Internationally recommended systems are used for classification purposes. The classification of institutional units, transactions, and other flows corresponds with that of 1993 SNA. The classification of economic activities is consistent with the International Standard Industrial Classification of all Economic Activities (ISIC Rev. 3) produced by the United Nations. For the classification of products, Chile’s national accounts use a classification scheme unique to them, the Clasificador Único de Productos [Single Product Classifier] (CUP), which is an adaptation of the UN’s Central Product Classification (CPC). The classification of household consumption by purpose of expenditure has not been implemented except at the level of the product groups used in compiling supply and use tables. It is necessary to clarify that the issue of classification has been addressed systematically in the DCN giving it a relational database focus, so that the classification of household consumption expenditure in accordance with the “Classification of Individual Consumption by Purpose” (COICOP) as well as other cross section classification systems, can be easily matched up with other systems of CUP and ISIC (matrices). In this regard, the solution is already implemented in the cross section with the main classifiers of ISIC and CCP as well as other classifiers of INE and the internal tax service.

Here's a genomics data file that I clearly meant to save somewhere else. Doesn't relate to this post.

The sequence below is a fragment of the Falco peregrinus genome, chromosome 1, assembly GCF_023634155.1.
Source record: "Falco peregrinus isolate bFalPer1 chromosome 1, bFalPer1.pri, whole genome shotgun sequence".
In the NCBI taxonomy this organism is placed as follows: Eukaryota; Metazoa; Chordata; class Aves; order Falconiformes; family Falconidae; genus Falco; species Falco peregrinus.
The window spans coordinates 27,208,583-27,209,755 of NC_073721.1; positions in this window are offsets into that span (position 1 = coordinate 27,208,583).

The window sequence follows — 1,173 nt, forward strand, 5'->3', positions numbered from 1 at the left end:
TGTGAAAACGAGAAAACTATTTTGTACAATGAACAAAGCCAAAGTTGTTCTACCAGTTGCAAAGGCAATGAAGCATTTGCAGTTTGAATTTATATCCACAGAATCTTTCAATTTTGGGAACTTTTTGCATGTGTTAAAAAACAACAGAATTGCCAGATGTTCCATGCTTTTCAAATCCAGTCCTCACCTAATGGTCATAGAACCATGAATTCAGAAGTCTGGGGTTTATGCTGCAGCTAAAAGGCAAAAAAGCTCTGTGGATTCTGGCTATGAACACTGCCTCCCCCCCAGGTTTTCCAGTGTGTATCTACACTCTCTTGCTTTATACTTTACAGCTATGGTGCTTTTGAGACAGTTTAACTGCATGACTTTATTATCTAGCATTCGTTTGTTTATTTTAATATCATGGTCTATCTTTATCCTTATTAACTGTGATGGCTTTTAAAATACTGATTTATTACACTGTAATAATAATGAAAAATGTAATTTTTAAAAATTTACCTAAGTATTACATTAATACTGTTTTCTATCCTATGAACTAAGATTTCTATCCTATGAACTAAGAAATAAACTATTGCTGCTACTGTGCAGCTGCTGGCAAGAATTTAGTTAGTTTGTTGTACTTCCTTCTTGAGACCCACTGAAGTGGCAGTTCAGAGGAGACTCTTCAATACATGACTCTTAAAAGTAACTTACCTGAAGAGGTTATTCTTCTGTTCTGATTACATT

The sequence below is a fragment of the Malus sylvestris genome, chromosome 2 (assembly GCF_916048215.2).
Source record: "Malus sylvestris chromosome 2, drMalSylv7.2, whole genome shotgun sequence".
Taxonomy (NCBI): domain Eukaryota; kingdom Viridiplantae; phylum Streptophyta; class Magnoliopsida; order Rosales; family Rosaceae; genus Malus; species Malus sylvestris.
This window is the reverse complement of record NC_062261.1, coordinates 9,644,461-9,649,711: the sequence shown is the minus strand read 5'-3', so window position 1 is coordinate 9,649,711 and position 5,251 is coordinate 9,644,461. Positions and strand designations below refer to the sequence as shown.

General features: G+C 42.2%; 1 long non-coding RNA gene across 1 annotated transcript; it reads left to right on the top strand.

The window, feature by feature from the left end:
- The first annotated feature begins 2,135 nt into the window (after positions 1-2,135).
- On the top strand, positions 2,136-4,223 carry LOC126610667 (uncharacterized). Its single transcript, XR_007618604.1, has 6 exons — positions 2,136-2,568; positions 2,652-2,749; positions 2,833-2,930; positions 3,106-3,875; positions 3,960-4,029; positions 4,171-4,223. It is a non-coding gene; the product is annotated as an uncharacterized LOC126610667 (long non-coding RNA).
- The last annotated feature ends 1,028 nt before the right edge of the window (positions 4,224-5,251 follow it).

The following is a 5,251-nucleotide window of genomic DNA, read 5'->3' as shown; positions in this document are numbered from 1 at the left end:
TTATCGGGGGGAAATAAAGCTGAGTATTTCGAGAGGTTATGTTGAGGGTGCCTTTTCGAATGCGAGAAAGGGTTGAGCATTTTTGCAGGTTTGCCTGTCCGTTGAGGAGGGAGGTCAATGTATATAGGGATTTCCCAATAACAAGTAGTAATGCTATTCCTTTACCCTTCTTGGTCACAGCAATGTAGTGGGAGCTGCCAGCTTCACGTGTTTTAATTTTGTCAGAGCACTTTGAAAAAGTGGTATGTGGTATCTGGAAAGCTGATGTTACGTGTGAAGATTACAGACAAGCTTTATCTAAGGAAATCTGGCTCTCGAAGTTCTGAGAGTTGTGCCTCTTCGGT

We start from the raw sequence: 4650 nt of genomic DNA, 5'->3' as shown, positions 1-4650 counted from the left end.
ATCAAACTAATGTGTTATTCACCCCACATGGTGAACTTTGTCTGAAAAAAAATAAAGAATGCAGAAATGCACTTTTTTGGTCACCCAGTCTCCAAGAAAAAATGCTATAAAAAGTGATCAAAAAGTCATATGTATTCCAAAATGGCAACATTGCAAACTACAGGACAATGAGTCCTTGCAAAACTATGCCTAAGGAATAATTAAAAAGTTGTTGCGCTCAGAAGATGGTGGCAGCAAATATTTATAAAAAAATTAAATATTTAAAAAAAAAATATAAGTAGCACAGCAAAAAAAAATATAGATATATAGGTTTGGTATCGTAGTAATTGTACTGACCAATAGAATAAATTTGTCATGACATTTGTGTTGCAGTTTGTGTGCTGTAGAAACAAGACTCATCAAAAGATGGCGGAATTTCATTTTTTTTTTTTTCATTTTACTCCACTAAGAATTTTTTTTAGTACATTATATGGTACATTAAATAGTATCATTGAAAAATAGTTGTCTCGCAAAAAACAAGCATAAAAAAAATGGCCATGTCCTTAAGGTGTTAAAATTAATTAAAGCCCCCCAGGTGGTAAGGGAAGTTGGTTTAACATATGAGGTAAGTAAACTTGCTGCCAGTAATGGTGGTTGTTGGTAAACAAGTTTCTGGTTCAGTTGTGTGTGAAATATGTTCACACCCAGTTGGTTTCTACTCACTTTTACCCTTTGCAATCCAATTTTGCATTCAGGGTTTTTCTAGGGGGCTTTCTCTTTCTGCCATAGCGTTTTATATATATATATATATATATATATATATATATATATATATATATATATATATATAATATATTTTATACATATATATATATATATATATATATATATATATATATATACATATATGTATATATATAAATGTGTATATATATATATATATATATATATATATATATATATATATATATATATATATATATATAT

2.4 Basis for recording

2.4.1 Timing rules used for recording flows are broadly consistent with international standards, guidelines, or agreed practices.

All transactions are in principle recorded at the market prices prevailing at the moment they occur, in accordance with the valuation principles of 1993 SNA. Production is valued at basic prices. Intermediate consumption is valued at purchase prices, excluding deductible value-added tax. Other components of final expenditure are valued at purchase prices, including the applicable value-added tax. Total exports and imports are valued at f.o.b. prices. In accordance with 1993 SNA, transfer prices when identified are corrected to reflect market prices. The latter procedure is applied in particular to products in vertically integrated industries.